Player of the Year: Yeah, I’m with the McDermott pick and defense really doesn’t have much to do with it. Neither is the second coming of famed “Jordan stopper” (haha) Gerald Wilkins, so while that end of the floor does matter very rarely does an elite defender win POY unless he’s a player like a Ralph Sampson on Patrick Ewing. That being said, have you guys looked at McDermott’s percentages? 48.4% from the field, 42.9% from three and 90.6% from the foul line. Not to be biased here given our “Chase for 180” series, but that’s pretty doggone good. I like what Parker’s done overall this season, and he’s a clear-cut first team All-American (this current two-game stretch isn’t the norm for him), but for Player of the Year I’ll take McDermott.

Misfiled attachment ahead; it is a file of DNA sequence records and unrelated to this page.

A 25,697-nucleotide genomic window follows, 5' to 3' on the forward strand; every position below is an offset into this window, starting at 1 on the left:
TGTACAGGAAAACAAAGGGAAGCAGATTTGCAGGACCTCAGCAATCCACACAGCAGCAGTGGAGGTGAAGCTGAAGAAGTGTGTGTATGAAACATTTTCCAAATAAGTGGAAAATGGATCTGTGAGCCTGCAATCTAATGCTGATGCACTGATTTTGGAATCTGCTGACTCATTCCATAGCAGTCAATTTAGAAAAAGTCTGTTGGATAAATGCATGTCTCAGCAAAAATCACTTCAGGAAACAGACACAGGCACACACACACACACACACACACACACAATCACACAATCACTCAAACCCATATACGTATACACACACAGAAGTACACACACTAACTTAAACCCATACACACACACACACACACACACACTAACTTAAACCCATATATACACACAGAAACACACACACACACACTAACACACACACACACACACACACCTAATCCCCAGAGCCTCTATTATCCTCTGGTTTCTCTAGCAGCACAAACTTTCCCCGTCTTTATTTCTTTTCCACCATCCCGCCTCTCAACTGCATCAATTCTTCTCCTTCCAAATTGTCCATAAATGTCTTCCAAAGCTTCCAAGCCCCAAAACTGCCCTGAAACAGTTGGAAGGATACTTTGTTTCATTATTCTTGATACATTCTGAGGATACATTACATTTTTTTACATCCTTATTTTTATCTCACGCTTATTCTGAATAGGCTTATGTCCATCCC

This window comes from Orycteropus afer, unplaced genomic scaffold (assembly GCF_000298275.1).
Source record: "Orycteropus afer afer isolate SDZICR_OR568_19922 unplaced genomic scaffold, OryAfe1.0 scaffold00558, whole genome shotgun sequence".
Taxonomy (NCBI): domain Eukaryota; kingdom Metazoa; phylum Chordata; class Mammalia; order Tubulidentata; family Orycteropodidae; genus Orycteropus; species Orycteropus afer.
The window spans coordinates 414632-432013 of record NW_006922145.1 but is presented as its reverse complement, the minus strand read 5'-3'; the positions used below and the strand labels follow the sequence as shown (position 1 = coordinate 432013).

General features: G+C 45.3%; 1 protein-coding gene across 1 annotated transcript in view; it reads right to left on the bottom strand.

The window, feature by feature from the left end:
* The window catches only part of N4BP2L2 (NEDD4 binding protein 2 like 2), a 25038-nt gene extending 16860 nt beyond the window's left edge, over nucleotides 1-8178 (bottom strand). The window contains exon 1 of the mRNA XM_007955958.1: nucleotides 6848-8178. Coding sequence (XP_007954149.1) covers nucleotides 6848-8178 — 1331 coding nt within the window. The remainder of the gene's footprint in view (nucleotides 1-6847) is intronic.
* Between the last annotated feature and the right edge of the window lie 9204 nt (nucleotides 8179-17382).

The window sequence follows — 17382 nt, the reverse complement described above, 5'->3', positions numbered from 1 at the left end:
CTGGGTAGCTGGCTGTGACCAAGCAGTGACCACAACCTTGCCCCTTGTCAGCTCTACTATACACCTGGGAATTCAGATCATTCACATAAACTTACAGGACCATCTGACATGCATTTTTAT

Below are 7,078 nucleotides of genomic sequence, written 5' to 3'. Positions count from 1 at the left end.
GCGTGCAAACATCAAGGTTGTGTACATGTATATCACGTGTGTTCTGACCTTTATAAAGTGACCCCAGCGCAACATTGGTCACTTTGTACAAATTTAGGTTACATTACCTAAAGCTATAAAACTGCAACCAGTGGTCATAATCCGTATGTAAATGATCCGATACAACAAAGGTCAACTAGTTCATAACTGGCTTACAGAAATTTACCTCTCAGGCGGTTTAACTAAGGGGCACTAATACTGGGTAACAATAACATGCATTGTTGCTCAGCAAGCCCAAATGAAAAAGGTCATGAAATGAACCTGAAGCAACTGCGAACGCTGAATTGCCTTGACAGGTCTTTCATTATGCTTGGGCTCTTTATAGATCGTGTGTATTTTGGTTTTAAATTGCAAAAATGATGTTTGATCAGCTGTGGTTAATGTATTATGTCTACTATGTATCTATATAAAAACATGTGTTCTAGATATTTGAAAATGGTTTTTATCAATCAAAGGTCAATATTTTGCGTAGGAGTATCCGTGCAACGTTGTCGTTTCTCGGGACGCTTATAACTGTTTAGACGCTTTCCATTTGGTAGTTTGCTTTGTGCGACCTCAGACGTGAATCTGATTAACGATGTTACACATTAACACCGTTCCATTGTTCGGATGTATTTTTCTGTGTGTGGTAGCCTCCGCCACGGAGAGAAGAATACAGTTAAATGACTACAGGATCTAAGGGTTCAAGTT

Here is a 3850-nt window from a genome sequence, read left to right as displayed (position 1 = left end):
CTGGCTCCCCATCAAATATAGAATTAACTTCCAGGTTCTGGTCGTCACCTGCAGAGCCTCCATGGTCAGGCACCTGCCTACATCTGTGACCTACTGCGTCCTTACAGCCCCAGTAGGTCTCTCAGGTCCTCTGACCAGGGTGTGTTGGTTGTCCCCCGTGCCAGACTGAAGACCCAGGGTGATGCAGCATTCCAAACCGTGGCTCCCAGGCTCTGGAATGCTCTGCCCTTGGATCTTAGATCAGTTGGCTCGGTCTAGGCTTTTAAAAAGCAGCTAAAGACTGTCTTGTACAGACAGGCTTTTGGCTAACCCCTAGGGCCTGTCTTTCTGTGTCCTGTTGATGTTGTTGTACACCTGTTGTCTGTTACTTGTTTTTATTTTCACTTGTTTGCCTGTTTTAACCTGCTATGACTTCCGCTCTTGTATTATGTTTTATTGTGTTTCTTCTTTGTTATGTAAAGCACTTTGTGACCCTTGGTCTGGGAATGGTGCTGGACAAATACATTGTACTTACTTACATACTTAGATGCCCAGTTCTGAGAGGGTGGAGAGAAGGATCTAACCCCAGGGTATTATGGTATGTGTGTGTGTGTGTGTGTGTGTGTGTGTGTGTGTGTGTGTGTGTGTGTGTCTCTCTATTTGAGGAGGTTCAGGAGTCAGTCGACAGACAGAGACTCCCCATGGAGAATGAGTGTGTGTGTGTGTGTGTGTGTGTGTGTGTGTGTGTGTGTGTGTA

Coach of the Year: While I’m certainly big on both Fisher and Hoiberg here’s another name to consider: Jim Boeheim. I know many will go with the “well look how good his team is, no kidding they’re undefeated” retort, but yeah let’s look at his team. Specifically a backcourt that really needed to step up given their heavy personnel losses on the perimeter, and thus far Tyler Ennis and Trevor Cooney have done just that. We all knew Syracuse would be good, maybe with a loss or two by this point in the season. But I’m not in favor of using that against a coach when discussing these honors.